|Name||Reviews||Max LOA||VHF||Dock Depth||Gas / Diesel||Lift / Crane||Wifi||Amps|
|Saugerties Power Boat Association||-||-||-||-||-||-||-||-|
|Kingston Lighthouse Landing||-||-||-||-||-||-||-||-|
Clear throughout the day.
Lat42° 4' 18.12''
Lon-73° 57' 30.97''
Saugerties and Esopus Creek are located off the Hudson River near Tivoli Reach about 11 miles north of Kingston and 50 miles south of Albany. The first interesting portion of your visit will come when you pass the 138-year-old Saugerties Lighthouse on the north shore of the inlet. The lighthouse still casts a bright white light out on to the Hudson River, but it is also a popular bed and breakfast where guests can enjoy an overnight view of the water. Ashore there are interesting sights and scenes to visit including an interactive historic museum.
On April 27, 1677, New York's Governor Andros signed an agreement with the Esopus Indian Kaelcop, chief of the Amorgarickakan Family, to purchase the land, which is now Saugerties. The price was a blanket, a piece of cloth, a shirt, a loaf of bread, and some coarse fiber. In 1710, one of the largest eighteenth century migrations of European people to America took place. Three hundred families from the Palatine region of Germany sailed 110 miles north on the Hudson River, and established camps on the east and west side of the Hudson in October of 1710. The camp on the west side of the river became known as West Camp in the Town of Saugerties.
Its location on the Hudson made Saugerties ideal for harvesting ice from the river. The ice industry thrived during the 1880's to 1900's. Icehouses were located in Glasco and Malden. Ice was also harvested on the Upper Esopus and on the Sawyerkill.
The Hudson River was the major water route from New York City to Albany. Saugerties shared in the benefits offered by the river and the Esopus Creek, which flows into the Hudson providing docking facilities for passenger and commercial boats. The C. Vanderbilt was the first Steamboat to ply the waters between Saugerties and New York City. By 1830 the village warranted a steamboat line; a night boat for freight and one for passengers to New York City.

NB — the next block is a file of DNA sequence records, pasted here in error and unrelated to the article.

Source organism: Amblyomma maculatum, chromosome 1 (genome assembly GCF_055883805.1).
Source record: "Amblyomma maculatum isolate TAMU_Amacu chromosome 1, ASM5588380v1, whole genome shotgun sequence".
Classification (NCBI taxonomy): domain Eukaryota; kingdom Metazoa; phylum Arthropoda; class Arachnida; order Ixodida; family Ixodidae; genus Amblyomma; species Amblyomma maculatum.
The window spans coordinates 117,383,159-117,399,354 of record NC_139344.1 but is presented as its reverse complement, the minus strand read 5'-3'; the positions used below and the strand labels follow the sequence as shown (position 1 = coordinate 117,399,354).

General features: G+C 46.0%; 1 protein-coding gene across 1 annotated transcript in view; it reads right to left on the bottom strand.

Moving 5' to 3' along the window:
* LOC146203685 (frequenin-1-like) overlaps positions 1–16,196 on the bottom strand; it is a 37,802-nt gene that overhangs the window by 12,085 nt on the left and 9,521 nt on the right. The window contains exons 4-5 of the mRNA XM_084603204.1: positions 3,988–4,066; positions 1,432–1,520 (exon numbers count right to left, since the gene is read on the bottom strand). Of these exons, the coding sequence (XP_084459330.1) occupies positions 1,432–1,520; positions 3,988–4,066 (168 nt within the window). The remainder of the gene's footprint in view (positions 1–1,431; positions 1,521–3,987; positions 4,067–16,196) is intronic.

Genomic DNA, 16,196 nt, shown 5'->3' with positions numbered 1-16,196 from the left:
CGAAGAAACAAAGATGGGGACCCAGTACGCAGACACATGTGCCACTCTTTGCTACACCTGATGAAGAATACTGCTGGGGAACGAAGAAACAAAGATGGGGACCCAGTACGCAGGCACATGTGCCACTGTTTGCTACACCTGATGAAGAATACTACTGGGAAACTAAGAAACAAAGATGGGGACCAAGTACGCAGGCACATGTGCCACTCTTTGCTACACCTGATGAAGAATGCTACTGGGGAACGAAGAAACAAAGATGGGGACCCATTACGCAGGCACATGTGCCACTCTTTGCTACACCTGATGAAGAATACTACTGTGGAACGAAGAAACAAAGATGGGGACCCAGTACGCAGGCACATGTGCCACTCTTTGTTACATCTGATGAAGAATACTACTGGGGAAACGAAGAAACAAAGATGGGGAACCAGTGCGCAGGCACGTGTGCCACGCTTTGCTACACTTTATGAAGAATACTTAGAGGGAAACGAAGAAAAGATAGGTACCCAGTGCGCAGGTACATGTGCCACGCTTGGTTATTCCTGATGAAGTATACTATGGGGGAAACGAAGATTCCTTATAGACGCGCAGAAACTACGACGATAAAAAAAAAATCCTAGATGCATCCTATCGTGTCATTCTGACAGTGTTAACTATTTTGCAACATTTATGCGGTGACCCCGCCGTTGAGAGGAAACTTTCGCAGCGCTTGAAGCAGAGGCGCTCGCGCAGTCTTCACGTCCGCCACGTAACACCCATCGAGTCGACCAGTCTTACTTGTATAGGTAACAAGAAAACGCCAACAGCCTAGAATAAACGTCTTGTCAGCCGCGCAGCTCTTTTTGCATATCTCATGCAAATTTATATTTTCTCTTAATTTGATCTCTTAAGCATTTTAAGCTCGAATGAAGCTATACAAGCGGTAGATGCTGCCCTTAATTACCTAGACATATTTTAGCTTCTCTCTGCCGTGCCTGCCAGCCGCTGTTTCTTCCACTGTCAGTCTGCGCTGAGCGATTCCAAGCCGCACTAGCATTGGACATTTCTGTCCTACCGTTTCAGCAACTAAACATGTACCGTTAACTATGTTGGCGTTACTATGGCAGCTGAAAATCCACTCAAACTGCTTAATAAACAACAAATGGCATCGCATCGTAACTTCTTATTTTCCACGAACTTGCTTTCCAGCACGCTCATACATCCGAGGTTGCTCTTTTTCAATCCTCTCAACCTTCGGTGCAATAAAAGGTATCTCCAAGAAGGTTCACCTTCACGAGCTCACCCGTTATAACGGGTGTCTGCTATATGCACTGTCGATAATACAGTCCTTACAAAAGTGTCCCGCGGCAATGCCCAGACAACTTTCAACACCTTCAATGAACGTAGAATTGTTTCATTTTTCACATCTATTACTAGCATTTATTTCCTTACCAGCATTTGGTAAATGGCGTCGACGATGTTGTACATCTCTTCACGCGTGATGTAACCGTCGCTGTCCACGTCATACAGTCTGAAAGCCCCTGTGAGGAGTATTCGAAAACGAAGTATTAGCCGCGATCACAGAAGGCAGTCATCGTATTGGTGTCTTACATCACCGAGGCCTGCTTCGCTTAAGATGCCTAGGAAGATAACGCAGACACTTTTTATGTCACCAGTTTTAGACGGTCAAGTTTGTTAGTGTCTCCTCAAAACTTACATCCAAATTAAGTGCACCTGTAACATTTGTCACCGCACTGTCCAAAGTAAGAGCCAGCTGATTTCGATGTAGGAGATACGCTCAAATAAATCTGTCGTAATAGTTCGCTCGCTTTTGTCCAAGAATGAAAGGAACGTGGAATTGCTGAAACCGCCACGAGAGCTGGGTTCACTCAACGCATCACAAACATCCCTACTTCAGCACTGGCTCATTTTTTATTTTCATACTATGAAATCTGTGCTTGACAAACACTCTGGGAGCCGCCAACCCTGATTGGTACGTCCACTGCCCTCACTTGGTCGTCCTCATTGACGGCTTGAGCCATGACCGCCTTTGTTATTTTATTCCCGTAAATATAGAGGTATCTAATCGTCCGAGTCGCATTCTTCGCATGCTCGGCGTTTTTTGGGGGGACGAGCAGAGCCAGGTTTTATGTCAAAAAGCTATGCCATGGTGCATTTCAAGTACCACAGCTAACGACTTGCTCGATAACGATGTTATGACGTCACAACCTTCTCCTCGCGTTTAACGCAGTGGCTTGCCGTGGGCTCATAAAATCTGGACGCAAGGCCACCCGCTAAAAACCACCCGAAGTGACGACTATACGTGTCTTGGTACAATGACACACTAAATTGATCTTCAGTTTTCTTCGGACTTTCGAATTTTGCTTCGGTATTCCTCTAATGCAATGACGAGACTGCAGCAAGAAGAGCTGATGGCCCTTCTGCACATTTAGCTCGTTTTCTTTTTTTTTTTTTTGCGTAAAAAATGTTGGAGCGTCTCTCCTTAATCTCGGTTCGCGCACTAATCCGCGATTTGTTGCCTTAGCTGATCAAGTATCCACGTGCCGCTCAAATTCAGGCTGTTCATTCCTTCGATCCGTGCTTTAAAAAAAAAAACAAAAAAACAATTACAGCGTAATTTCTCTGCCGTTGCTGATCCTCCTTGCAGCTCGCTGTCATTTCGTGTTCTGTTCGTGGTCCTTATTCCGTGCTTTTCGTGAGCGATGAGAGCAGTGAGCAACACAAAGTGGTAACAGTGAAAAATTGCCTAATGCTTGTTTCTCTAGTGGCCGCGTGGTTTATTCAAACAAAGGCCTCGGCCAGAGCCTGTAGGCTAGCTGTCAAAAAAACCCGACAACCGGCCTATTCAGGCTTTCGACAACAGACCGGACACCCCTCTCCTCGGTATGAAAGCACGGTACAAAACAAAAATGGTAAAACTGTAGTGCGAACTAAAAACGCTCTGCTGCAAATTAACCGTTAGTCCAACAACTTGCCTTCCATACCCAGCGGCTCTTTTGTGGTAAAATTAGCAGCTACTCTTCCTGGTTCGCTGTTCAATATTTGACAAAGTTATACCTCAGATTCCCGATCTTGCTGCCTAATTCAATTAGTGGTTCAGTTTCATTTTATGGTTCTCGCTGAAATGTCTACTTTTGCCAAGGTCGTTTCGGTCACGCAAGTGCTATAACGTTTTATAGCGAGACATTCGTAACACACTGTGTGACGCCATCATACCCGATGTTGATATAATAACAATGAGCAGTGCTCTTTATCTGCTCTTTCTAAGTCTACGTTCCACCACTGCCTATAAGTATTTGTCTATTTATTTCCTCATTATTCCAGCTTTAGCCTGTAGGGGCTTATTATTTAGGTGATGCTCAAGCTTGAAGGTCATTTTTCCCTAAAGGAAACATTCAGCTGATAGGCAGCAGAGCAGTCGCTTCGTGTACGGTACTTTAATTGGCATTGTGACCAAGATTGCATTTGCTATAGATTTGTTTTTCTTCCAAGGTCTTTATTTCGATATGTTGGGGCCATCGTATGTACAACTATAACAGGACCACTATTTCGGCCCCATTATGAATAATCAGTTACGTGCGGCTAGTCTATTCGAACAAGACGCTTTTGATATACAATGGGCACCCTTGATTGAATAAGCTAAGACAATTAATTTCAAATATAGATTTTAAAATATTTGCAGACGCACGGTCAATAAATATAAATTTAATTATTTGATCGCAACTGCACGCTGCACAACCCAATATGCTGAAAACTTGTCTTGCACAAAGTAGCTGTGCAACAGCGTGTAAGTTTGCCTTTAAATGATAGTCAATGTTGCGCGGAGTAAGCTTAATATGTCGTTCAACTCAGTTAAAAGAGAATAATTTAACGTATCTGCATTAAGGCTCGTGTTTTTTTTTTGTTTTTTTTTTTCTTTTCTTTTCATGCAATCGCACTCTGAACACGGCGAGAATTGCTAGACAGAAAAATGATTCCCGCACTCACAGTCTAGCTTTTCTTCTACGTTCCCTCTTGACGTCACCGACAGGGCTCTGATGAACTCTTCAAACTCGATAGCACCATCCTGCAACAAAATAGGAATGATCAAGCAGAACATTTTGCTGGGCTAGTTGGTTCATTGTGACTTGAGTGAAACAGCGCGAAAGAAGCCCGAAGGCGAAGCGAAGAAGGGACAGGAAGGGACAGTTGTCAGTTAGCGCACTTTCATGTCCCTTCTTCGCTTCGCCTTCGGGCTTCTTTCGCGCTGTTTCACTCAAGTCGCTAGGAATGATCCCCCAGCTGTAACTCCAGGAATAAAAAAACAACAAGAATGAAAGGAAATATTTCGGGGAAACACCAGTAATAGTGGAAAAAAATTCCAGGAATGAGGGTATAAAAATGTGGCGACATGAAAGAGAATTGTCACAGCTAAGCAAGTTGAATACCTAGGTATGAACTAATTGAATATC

Today, Saugerties thrives on tourism as the mainstay in its economy.
[i]Portions Courtesy Town of Saugerties[/i]
Use NOAA Chart 12347.
The preliminary approach to Esopus Creek is marked by quick flashing green buoy 91 to the south and flashing red buoy 94 to the north. If you are arriving from the south, keep an eye out for the unmarked jetty that protrudes from the west just below the creek opening. Having cleared either of the approach buoys to the north or south, you will next head toward flashing green 93 and the unique Saugerties Lighthouse on the north shore of the inlet (one of many interesting lighthouses scattered along the Hudson River).
Esopus Creek has a couple of very nice marinas, but one in particular will accept transient guests and can facilitate repairs and haul-out. There is an excellent anchorage area up the creek near its bend, but be sure not to proceed much farther, as depths shallow quickly.